The subject of this article are theoretical and practical aspects of using cases in the legal training of managers. This article examines the issues associated with the writing of case studies as a business cases with legal content, as well as their application. Special attention is paid to the handling of cases in the classroom.
Several approaches to the concept of fatherhood present in Western sociological tradition are analyzed and compared: biological determinism, social constructivism and biosocial theory. The problematics of fatherhood and men’s parental practices is marginalized in modern Russian social research devoted to family and this fact makes the traditional inequality in family relations, when the father’s role is considered secondary compared to that of mother, even stronger. However, in Western critical men’s studies several stages can be outlined: the development of “sex roles” paradigm (biological determinism), the emergence of the hegemonic masculinity concept, inter-disciplinary stage (biosocial theory). According to the approach of biological determinism, the role of a father is that of the patriarch, he continues the family line and serves as a model for his ascendants. Social constructivism looks into man’s functions in the family from the point of view of masculine pressure and establishing hegemony over a woman and children. Biosocial theory aims to unite the biological determinacy of fatherhood with social, cultural and personal context. It is shown that these approaches are directly connected with the level of the society development, marriage and family perceptions, the level of egality of gender order.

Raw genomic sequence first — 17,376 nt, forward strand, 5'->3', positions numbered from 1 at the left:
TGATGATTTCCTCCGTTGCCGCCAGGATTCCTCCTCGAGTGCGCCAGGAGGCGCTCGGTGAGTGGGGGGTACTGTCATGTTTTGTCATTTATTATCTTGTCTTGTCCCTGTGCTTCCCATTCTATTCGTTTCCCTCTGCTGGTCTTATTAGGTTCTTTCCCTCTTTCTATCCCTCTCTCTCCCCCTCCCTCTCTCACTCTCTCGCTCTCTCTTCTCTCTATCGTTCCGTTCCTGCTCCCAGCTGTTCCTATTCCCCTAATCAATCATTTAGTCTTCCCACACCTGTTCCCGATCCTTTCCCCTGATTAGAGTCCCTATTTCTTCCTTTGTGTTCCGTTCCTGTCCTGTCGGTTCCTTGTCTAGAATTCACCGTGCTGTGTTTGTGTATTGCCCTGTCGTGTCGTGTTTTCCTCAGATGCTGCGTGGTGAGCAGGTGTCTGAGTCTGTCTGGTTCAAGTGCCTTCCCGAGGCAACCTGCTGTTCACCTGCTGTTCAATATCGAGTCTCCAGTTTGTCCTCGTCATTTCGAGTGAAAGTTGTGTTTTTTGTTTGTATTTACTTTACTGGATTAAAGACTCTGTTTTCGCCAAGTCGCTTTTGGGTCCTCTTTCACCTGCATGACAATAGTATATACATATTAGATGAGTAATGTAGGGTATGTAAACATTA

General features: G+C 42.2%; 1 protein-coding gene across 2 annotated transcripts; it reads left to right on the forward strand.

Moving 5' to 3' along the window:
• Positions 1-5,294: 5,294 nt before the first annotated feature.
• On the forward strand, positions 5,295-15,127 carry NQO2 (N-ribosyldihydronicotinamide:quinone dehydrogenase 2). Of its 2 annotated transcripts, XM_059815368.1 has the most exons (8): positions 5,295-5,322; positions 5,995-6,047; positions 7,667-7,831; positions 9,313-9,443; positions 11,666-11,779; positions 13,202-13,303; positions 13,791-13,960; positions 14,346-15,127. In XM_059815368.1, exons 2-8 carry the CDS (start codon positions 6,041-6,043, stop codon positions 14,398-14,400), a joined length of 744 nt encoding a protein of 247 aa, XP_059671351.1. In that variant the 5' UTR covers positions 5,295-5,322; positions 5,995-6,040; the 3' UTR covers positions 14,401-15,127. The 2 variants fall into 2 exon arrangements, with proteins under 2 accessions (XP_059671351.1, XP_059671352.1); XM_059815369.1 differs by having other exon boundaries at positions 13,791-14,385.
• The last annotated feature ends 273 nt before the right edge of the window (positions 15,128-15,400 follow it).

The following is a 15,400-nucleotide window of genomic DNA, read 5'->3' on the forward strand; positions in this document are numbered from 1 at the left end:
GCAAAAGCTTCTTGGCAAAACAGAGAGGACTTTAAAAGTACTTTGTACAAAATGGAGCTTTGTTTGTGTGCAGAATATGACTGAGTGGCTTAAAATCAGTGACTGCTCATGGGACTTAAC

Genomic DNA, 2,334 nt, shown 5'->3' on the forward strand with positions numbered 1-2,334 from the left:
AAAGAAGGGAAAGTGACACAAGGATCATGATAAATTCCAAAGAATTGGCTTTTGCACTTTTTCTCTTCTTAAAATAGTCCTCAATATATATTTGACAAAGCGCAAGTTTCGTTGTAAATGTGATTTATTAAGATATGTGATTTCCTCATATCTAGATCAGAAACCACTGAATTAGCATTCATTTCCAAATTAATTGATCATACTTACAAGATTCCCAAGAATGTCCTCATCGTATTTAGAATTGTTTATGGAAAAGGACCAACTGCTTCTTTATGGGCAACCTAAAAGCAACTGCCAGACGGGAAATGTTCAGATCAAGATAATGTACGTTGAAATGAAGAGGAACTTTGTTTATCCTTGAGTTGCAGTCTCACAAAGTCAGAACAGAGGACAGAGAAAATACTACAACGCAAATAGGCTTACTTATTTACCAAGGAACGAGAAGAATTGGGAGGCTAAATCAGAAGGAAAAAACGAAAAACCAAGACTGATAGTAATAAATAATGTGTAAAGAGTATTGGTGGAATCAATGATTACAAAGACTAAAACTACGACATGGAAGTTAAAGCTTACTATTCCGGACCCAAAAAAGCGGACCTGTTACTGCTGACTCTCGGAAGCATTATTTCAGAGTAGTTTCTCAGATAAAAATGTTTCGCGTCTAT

This article is talking about state management and cultural policy, their nature and content in term of the new tendency - development of postindustrial society. It mentioned here, that at the moment cultural policy is the base of regional political activity and that regions can get strong competitive advantage if they are able to implement cultural policy successfully. All these trends can produce elements of new economic development.